Why Israel Will and Must Help Its Arab Citizens Catch Up

It's not good intentions that produced the proposal to channel funds into the Arab sector, but rather self-interest.

Hundreds of Israeli Christians hold banners in a rally against what they said was state discrimination in funding their schools at the foot of the Basilica of the Annunciation in Nazareth on September 1, 2015.
AFP

Less than a week after the cabinet’s decision to embark on a dramatic change that would channel government resources to the Arab public, commentators were already declaring the reform dead. A new panel headed by cabinet ministers Ze’ev Elkin and Yariv Levin, they said, would propose the criteria for the implementation of the plan and would in essence kill it.

That take on the situation gained a lot of adherents. Politicians on the right don’t want to be seen, heaven forbid, as doing anything that would benefit the Arabs — certainly not during a period of terrorist attacks. Meanwhile, those on the left are not prepared to say that a bad government has done the right thing. And so it was easy for everyone across the spectrum to agree on one thing: There would be no reform.

But Elkin and Levin’s committee has not been set up and, at the moment, the only clause of the (original) reform that require's the committee's approval is the housing provision — which constitutes just 10 percent of the total package. Granted, that’s not good, but that’s a far cry from the death of the reform. I'm willing to bet that contrary to the media's predictions, the reform will in fact not fizzle out — not only because it is the right thing to do, but because there is more behind it than just good intentions.

The initiative had its origins in the Finance Ministry's budget division. It is based on detached professional calculations which, according to those who developed it, transcend politics. The staff of the budget division believe that poverty and unemployment among Israeli Arabs and ultra-Orthodox Jews are impediments to economic growth, which pose the greatest threat to the country. In order to address this problem in the Arab community, it is not enough to admonish Arab women to go out and work. In the long run, the issue depends on the quality of education and infrastructure. There are substantial economic reasons behind the reform. And there is the factor of the budget division's clout. One wise longtime commentator once told me that the staff of the budget division perceive themselves as the country’s Praetorian Guard, a bastion protecting the treasury from politicians’ incompetence, populism and shortsightedness. And like in ancient Rome, the emperor who relied on the Praetorian Guard to guarantee his safety became dependent upon their graces. Without overstating the comparison — since the budget division will apparently not start murdering prime ministers — the division is nonetheless a powerful entity, some would even say too powerful.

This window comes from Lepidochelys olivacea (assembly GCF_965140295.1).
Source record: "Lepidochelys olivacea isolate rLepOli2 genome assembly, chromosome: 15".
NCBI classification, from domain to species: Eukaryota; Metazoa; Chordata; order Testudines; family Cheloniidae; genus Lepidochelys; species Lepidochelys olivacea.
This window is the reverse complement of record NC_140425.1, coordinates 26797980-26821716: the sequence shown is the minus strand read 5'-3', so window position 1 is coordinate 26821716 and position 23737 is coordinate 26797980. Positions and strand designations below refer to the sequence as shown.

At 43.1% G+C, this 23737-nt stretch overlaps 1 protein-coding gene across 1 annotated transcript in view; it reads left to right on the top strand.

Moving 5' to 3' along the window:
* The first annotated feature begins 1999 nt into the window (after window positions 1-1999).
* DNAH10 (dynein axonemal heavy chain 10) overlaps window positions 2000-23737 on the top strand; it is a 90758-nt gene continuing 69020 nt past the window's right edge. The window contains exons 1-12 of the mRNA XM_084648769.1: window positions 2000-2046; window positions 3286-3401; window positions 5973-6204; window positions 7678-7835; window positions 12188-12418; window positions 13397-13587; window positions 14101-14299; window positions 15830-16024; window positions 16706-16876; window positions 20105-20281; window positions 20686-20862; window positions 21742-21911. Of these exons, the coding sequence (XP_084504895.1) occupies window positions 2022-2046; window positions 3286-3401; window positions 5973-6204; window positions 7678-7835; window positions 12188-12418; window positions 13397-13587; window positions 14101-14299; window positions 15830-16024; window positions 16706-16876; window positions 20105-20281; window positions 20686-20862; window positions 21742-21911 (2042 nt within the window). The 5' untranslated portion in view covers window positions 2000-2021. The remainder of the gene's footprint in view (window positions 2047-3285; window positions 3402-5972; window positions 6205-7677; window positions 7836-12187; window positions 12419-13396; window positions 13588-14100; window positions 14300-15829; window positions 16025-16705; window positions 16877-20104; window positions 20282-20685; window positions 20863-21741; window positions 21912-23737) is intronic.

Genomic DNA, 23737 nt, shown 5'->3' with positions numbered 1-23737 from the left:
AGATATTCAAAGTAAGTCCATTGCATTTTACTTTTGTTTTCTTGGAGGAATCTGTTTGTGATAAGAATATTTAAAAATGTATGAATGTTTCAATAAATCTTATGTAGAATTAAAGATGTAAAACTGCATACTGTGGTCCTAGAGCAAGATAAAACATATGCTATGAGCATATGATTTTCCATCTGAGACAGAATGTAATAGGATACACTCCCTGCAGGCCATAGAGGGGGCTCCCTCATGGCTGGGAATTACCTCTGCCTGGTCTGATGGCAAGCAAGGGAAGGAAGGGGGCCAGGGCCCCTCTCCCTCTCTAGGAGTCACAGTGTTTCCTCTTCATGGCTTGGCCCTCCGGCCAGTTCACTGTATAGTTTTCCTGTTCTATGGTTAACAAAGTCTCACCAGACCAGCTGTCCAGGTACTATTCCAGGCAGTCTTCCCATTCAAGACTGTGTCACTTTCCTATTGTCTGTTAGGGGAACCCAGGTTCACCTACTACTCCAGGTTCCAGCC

The details of the reform were prepared by the professional staffs of the government ministries, each ministry working on the field within its jurisdiction, after which their work was sent to the budget division of the treasury. The housing provisions, however, were not prepared by the Construction Ministry, but by the budget division itself. As a result, the budget division attaches special importance to the housing provisions and also stands behind the details. One can therefore guess that even the housing proposal, despite being subject to committee approval, is in less danger than it might appear.

All of this, however, has been obscured by a cloud of bombastic rhetoric. Both the nationalistic government and the wings of the opposition that frequently rail against it for “fascism” or “apartheid” are politically and emotionally preoccupied with depicting relations between Jews and Arabs as a zero-sum game. What’s good for the Zionist state is bad for the Arabs and vice versa. In reality, however, life together means mutual dependence, and sometimes what’s good for one sector of the population depends on what’s good for another.

If we had to rely on a love of justice alone, then the current right-wing government, the most right-wing of governments in Israel’s history, would most likely not have been the one to try to rectify the years of injustice toward the Arab population. In this instance, however, the right thing to do also converged with what would benefit both populations. True, the victory of justice over expedience and of the weak over the strong may sound more romantic, but when expedience supports justice and the strong back the weak, it’s more effective. So while the bombast may continue, there is apparently no stopping the reform.